The racial demographics within traditional public schools in the U.S. are undoubtedly changing, and it's two Latina parents living on opposite ends of the country who are together leading the movement for nationwide school-accountability. What's even more impressive is that they've invited African American parents, parents with children who have learning disabilities and everyone else who cares about educational justice to join them.
On a Friday night in New Orleans, Louisiana, a diverse group of parents unapologetically disrupted one of America's most famous entertainment districts—the French Quarter. With a traditional second line brass band at their helm, parents marched down Bourbon Street and shouted "Death to the Status Quo" (referring to America's broken and unequal education system) into the ether. Their rhythmic chants commanded the attention of sightseers and locals alike, while their alluring black t-shirts that boasted messages such as "Our kids are not entering your school to prison pipeline" and "Black kids deserve education, not incarceration" sparked thought-provoking conversations amongst the crowd.
According to a recent report by brightbeam, [pullquote]even in America’s most progressive cities, students of color are still performing at academically inferior levels when compared to their White counterparts.[/pullquote]
Keri Rodriguez, co-founder of the National Parents Union (NPU), declared just before the march that "Education is supposed to be the equalizer, and it is not equal. And [pullquote position="right"]we're not going to stand by and allow our children to have to be survivors in public education.[/pullquote]"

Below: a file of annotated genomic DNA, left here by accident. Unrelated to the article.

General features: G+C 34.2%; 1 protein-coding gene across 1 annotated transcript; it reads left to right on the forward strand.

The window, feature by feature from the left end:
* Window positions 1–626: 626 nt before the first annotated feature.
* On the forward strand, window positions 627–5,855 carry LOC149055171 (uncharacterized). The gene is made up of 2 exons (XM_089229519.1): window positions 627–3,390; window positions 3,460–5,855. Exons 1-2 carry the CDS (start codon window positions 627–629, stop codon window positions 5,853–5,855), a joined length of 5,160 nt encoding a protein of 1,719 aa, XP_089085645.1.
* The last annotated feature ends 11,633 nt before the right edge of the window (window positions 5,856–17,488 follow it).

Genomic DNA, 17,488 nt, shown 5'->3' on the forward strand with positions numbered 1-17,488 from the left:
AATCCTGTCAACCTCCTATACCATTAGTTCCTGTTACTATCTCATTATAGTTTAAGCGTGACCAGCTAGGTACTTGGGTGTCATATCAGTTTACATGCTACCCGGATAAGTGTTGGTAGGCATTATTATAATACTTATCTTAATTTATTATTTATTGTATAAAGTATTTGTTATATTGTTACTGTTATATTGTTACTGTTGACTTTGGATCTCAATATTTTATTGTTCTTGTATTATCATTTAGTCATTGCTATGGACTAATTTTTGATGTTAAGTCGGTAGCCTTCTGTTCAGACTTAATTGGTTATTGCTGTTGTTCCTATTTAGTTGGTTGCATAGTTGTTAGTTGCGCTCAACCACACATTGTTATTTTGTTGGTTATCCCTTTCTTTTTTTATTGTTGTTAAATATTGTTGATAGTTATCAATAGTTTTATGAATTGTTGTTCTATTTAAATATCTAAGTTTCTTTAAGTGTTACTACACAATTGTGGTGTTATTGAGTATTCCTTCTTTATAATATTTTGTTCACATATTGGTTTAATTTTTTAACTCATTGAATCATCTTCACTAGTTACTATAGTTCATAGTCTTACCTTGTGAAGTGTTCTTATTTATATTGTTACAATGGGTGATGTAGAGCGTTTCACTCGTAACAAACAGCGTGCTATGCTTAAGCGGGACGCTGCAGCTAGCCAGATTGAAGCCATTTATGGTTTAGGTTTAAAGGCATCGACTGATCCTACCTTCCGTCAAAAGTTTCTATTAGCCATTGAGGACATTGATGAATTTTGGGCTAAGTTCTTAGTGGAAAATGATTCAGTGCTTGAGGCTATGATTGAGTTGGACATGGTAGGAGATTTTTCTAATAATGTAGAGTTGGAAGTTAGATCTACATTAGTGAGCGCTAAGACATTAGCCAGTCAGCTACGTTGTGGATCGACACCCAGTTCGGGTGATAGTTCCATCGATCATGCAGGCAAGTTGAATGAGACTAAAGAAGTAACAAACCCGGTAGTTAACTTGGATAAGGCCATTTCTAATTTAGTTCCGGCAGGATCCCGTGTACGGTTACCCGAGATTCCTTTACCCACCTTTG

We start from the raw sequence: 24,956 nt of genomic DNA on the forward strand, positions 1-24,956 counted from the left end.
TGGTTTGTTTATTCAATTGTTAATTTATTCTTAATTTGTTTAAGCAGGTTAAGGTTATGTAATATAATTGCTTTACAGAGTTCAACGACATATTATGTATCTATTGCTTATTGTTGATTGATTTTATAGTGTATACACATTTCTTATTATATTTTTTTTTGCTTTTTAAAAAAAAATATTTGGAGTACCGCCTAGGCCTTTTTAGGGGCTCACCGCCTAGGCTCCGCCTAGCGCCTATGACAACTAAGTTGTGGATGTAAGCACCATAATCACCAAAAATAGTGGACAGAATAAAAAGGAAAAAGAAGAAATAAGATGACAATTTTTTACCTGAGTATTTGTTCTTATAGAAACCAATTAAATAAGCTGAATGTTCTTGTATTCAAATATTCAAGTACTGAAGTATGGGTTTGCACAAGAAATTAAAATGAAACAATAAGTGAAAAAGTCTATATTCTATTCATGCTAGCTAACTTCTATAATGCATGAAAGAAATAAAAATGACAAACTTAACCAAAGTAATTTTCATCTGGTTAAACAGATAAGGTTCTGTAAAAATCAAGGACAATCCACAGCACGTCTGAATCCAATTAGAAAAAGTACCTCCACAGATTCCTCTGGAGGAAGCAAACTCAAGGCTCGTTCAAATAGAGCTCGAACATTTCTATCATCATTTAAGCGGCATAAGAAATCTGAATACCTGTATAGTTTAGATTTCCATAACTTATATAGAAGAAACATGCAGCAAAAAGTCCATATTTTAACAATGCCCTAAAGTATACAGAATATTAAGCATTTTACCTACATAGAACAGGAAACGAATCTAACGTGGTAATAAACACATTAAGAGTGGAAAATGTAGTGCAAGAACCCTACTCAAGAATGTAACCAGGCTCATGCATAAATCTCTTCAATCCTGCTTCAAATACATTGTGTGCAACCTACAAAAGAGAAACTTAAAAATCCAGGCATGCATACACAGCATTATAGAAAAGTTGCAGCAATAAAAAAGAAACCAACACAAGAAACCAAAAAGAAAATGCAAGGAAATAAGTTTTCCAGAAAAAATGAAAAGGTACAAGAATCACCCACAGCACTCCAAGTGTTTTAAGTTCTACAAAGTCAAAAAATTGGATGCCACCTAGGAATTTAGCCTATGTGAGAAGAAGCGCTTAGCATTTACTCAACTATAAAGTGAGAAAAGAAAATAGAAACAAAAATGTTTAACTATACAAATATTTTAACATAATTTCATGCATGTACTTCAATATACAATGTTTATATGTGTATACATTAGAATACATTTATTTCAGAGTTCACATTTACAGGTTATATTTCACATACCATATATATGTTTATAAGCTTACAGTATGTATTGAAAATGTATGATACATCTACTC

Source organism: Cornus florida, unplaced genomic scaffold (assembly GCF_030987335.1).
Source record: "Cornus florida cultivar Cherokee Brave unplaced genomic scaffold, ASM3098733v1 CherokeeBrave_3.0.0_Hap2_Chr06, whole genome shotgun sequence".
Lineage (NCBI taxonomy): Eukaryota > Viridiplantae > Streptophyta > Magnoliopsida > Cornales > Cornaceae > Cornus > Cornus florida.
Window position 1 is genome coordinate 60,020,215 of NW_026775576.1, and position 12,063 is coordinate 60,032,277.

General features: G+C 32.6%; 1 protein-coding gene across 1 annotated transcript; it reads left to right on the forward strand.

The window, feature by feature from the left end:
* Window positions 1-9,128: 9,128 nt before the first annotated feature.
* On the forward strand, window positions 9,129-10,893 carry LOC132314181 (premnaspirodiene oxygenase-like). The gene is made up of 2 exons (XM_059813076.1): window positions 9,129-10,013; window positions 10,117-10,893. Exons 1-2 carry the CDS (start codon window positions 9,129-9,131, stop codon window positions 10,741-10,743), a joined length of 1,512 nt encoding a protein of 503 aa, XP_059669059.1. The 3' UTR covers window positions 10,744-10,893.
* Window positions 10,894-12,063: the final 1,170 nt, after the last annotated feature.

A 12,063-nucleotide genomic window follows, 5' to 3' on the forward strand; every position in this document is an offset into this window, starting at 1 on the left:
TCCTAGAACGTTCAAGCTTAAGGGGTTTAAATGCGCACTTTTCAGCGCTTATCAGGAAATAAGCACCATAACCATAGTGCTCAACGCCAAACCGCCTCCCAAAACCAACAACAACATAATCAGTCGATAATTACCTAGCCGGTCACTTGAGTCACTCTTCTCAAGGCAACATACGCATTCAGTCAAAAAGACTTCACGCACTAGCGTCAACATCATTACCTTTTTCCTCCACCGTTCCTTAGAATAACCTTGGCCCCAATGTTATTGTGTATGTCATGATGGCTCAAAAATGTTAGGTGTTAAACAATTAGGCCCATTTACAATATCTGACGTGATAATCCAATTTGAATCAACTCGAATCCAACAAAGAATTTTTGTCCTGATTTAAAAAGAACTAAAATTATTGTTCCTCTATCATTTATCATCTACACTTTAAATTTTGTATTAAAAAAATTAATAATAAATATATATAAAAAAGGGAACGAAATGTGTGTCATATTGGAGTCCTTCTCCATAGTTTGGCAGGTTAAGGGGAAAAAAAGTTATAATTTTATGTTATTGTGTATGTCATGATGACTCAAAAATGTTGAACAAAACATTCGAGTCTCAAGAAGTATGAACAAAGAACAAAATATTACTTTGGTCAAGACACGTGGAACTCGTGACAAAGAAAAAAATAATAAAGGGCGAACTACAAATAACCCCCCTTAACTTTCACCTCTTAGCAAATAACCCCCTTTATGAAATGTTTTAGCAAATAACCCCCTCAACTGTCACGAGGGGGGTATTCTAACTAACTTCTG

Alma Marquez, NPU's other co-founder, Rodriguez and others gathered in New Orleans for their newly founded parent organization’s first national conference, poised to develop a plan to challenge the inequities in public education. Parents representing all 50 states, Washington D.C. and Puerto Rico attended the conference to lend their support, share their stories and draft bylaws to guide the new organization.
Among those standing with them were the former mayor of Los Angeles, Antonio Villaraigosa, Ilyasah Shabazz, the daughter of Malcolm X and Betty Shabazz, and Peter Cunningham, the former Assistant Secretary for the Department of Education under the Obama Administration. Cunningham is also the founder of Education Post, where Rodriquez and Marquez met two years prior to the lunch of NPU.
Per their union's website, NPU is "a network of highly effective parent-organizations and grassroots-activists across the country that are united behind a set of common goals and principles to channel the power of parents and families."